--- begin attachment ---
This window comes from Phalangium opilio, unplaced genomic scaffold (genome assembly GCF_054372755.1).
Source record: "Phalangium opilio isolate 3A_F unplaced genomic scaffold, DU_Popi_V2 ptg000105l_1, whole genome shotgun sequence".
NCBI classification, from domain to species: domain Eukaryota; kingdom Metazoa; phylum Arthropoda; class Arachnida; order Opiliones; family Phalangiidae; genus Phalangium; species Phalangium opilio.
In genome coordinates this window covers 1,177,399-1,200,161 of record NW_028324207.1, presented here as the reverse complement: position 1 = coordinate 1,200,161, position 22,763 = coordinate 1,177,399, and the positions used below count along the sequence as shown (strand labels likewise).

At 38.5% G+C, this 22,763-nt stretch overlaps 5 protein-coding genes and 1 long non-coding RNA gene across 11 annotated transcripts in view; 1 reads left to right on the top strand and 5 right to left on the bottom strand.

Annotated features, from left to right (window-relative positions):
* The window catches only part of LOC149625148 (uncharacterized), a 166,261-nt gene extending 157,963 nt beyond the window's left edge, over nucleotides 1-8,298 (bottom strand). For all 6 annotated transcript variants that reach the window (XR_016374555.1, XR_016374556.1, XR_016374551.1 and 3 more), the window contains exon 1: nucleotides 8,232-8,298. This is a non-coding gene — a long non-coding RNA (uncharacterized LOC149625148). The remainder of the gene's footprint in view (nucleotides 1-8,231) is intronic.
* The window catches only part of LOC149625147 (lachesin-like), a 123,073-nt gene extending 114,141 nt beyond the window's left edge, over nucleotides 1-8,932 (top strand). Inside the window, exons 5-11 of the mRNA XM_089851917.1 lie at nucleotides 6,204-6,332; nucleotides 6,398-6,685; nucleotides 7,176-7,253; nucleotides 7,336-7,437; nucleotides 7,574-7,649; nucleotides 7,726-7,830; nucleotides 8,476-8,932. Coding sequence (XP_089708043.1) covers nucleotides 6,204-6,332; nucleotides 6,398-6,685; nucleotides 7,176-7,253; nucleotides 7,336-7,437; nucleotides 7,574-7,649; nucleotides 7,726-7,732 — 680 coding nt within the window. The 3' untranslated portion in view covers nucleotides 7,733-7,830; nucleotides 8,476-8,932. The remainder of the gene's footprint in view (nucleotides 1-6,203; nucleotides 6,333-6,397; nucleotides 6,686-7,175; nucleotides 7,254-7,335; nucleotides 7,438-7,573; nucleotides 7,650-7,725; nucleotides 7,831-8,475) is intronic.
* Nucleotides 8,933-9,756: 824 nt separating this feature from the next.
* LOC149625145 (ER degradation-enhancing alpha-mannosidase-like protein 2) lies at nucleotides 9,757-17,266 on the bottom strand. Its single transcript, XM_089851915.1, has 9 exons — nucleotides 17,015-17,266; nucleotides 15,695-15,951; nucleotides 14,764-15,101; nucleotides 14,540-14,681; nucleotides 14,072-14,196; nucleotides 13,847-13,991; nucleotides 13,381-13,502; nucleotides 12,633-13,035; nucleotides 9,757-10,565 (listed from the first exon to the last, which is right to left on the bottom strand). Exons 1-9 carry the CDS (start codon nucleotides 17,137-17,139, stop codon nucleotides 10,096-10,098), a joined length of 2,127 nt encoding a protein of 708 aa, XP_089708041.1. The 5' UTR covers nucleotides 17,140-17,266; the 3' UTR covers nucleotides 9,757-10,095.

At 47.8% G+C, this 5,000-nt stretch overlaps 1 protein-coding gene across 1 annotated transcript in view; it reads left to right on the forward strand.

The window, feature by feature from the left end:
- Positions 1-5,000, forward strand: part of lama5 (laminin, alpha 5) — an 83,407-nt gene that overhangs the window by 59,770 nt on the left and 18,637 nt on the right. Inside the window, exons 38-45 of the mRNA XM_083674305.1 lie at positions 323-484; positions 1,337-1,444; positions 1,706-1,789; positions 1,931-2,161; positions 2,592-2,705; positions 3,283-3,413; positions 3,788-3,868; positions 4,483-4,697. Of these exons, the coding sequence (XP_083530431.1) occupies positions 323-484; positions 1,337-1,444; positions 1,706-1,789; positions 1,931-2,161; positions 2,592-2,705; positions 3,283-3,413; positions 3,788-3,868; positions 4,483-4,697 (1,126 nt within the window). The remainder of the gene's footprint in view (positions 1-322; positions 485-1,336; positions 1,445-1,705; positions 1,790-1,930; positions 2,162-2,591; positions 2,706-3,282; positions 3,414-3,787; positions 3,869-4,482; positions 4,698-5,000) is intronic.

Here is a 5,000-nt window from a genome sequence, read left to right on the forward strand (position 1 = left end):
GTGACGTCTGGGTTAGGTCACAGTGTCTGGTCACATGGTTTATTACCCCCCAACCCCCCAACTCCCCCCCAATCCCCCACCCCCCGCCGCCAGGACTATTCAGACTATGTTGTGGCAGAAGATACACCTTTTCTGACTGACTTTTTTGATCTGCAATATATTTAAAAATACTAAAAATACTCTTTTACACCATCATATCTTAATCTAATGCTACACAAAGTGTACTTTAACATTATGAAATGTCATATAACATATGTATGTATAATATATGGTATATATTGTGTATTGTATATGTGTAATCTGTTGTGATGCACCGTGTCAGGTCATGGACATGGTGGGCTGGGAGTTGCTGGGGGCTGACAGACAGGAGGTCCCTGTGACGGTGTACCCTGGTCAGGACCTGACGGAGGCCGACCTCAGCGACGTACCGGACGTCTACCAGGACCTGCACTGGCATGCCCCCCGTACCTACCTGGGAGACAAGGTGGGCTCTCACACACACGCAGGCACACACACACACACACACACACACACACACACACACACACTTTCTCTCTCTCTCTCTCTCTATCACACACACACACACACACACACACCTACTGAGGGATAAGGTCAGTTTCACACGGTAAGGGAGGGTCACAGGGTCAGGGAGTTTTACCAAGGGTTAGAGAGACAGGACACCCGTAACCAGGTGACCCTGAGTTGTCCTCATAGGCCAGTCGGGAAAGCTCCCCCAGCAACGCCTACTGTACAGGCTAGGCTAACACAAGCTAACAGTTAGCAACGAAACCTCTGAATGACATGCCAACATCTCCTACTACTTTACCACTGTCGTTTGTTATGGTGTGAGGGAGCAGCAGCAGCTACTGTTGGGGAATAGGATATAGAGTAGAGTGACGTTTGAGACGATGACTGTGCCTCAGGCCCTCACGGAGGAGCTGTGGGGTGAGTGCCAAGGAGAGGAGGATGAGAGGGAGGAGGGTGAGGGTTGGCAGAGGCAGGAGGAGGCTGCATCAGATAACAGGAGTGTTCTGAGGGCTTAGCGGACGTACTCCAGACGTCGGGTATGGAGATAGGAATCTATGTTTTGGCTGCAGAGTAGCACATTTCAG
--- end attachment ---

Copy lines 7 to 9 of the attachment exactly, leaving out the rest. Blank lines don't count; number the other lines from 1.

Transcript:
* The window catches only part of LOC149625148 (uncharacterized), a 166,261-nt gene extending 157,963 nt beyond the window's left edge, over nucleotides 1-8,298 (bottom strand). For all 6 annotated transcript variants that reach the window (XR_016374555.1, XR_016374556.1, XR_016374551.1 and 3 more), the window contains exon 1: nucleotides 8,232-8,298. This is a non-coding gene — a long non-coding RNA (uncharacterized LOC149625148). The remainder of the gene's footprint in view (nucleotides 1-8,231) is intronic.
* The window catches only part of LOC149625147 (lachesin-like), a 123,073-nt gene extending 114,141 nt beyond the window's left edge, over nucleotides 1-8,932 (top strand). Inside the window, exons 5-11 of the mRNA XM_089851917.1 lie at nucleotides 6,204-6,332; nucleotides 6,398-6,685; nucleotides 7,176-7,253; nucleotides 7,336-7,437; nucleotides 7,574-7,649; nucleotides 7,726-7,830; nucleotides 8,476-8,932. Coding sequence (XP_089708043.1) covers nucleotides 6,204-6,332; nucleotides 6,398-6,685; nucleotides 7,176-7,253; nucleotides 7,336-7,437; nucleotides 7,574-7,649; nucleotides 7,726-7,732 — 680 coding nt within the window. The 3' untranslated portion in view covers nucleotides 7,733-7,830; nucleotides 8,476-8,932. The remainder of the gene's footprint in view (nucleotides 1-6,203; nucleotides 6,333-6,397; nucleotides 6,686-7,175; nucleotides 7,254-7,335; nucleotides 7,438-7,573; nucleotides 7,650-7,725; nucleotides 7,831-8,475) is intronic.
* Nucleotides 8,933-9,756: 824 nt separating this feature from the next.